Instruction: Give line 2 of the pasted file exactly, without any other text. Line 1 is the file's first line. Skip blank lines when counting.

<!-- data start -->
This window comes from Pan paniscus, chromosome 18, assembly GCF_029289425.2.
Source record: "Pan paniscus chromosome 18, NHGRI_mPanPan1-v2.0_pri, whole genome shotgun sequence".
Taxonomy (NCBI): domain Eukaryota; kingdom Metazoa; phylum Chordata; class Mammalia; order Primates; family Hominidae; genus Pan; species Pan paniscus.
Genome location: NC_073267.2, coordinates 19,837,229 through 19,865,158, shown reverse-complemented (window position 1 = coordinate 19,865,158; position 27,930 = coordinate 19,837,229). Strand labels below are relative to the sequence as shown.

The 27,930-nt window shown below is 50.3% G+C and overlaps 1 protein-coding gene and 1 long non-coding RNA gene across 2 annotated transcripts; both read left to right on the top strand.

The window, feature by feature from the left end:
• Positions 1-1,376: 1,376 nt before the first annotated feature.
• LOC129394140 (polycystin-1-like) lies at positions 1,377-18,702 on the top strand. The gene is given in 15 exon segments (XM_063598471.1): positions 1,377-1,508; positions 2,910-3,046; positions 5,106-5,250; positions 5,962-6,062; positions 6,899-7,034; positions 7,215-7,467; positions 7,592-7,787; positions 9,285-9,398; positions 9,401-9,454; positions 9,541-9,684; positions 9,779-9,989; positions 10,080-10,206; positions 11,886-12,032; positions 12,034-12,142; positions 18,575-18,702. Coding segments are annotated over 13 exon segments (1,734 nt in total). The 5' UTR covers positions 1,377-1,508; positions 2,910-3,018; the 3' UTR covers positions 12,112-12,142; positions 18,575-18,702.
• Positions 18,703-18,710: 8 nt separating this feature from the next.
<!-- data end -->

Source record: "Pan paniscus chromosome 18, NHGRI_mPanPan1-v2.0_pri, whole genome shotgun sequence".